Not long ago, the well known freelance journalist and contributor to The Guardian, Mail on Sunday and Daily Telegraph, Guy Clapperton, hit upon what seemed a great idea in these web 2.0-enabled times. He decided to interview HR representatives of ‘high quality companies’ (including Microsoft’s director of HR in the UK) and turn these interviews into podcasts, which are backed by an irregular blog on his website. The podcast is being marketed through iTunes and through a viral marketing campaign plus press releases.
As Guy has said, ‘the content is the easy bit’. To make this enterprise viable he is looking for sponsors. Initially, Guy decided to offer organisations the chance to sponsor blocks of programmes of between three and six months long, at a cost of £3,500 per month, with the aim of increasing this to £5,000 a month when the number of listeners topped 10,000. In return, the sponsor gets a branded link on the website; a mention at the beginning or end of the podcast, and a person from the sponsor gets interviewed once during the period of the sponsorship.
There seem to be few competitors at present – although the CIPD does similar podcasts, principally for its members. However, things have not been plain sailing and, at the beginning of June, Guy stated: ‘In the light of the declining economy I’ve lowered the sights for the HRPodcast sponsorship pitch.’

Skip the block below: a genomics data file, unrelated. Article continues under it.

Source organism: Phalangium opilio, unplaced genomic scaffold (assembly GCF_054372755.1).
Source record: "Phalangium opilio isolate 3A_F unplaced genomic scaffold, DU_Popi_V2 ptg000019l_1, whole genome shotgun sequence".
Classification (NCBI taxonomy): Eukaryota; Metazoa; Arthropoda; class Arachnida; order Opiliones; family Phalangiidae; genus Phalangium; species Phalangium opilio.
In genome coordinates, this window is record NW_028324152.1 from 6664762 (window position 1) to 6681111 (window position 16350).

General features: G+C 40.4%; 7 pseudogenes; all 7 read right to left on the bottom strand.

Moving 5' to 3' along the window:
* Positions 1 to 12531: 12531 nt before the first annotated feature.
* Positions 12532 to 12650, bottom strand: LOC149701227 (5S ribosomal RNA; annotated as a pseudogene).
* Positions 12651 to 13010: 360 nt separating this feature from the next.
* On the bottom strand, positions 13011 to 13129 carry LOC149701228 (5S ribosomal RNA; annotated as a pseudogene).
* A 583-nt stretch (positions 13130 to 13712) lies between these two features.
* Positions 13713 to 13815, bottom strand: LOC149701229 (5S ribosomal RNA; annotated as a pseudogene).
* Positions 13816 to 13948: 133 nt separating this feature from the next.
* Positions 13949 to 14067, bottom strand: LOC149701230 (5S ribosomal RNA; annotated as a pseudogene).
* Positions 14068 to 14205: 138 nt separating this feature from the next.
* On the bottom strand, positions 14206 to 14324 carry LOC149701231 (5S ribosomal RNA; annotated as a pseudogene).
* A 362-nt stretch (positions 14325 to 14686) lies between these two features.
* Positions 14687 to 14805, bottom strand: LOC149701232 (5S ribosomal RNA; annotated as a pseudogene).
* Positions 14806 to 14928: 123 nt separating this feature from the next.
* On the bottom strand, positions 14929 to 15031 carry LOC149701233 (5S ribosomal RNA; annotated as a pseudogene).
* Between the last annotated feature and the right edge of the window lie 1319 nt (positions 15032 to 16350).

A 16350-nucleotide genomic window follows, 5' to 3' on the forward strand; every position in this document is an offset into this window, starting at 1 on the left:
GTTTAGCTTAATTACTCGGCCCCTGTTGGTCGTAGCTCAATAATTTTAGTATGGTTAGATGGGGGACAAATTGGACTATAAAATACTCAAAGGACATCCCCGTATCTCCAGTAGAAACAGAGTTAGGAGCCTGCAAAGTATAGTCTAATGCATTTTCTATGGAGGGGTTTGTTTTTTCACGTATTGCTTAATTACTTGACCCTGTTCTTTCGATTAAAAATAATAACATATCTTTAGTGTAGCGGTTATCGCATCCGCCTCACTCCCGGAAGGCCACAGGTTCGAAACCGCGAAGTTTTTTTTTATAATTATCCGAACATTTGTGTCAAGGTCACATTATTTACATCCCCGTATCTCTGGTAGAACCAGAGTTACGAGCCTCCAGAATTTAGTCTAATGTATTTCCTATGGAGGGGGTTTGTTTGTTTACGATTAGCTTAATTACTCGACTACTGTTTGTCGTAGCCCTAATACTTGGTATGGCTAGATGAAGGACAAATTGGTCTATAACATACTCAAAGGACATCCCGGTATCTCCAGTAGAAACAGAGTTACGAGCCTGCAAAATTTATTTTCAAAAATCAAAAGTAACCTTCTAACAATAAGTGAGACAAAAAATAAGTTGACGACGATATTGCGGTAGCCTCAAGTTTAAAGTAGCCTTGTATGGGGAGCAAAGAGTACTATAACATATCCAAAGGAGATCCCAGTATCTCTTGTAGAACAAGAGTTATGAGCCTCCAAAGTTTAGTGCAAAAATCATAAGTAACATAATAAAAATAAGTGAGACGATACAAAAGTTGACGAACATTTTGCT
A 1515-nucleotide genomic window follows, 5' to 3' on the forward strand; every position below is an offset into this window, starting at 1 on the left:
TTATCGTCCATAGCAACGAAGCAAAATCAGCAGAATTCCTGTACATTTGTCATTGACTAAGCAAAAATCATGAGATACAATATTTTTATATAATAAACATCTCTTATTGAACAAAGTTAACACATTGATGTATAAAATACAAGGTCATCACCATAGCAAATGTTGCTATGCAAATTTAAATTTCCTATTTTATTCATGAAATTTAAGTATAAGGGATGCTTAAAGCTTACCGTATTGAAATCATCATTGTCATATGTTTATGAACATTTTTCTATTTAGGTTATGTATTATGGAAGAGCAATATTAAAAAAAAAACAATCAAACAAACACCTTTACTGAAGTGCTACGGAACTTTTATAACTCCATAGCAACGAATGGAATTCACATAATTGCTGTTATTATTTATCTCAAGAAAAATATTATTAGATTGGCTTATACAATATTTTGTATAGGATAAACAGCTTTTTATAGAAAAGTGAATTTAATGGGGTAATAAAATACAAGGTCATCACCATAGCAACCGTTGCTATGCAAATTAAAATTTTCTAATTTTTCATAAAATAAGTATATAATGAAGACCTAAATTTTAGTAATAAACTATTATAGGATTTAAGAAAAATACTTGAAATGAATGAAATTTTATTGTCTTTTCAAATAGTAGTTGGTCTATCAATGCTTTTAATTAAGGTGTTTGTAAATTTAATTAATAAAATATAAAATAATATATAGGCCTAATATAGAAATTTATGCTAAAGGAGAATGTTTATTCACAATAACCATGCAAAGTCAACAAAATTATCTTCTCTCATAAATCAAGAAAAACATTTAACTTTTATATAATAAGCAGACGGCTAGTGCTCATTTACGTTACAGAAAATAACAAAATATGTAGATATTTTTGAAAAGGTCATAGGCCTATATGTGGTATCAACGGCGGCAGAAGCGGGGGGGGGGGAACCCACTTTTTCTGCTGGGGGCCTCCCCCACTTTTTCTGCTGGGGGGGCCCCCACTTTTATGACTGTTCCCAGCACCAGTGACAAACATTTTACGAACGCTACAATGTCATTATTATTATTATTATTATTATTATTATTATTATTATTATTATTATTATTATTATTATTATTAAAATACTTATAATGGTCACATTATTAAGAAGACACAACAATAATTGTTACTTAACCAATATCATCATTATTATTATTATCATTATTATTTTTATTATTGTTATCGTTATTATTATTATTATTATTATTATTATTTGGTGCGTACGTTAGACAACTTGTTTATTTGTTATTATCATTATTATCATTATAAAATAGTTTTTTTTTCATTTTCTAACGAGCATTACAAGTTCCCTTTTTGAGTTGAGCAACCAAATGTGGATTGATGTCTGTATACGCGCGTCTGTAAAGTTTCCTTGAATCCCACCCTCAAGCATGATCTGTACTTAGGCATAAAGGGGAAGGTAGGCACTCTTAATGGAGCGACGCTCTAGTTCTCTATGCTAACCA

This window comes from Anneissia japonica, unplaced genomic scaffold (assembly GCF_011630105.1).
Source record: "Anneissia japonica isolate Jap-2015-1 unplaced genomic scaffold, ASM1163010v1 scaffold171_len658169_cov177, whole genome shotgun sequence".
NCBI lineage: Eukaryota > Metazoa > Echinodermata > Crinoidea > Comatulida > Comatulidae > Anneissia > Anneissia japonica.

Comment: The current economic climate may not have helped this project but it is an idea whose time has come. Increasingly, organisations – especially suppliers to the HR world – want to take control of their own PR and marketing messages. This means stepping away from the traditional trade press model to promote themselves via their own direct email sales campaigns, websites, ezines and podcasts. The software exists for companies to produce their own ‘page-turning’ magazines for distribution online. All they need is the time, expertise – and thus budget – to do these things well. Traditionally-minded trade magazine proprietors, beware.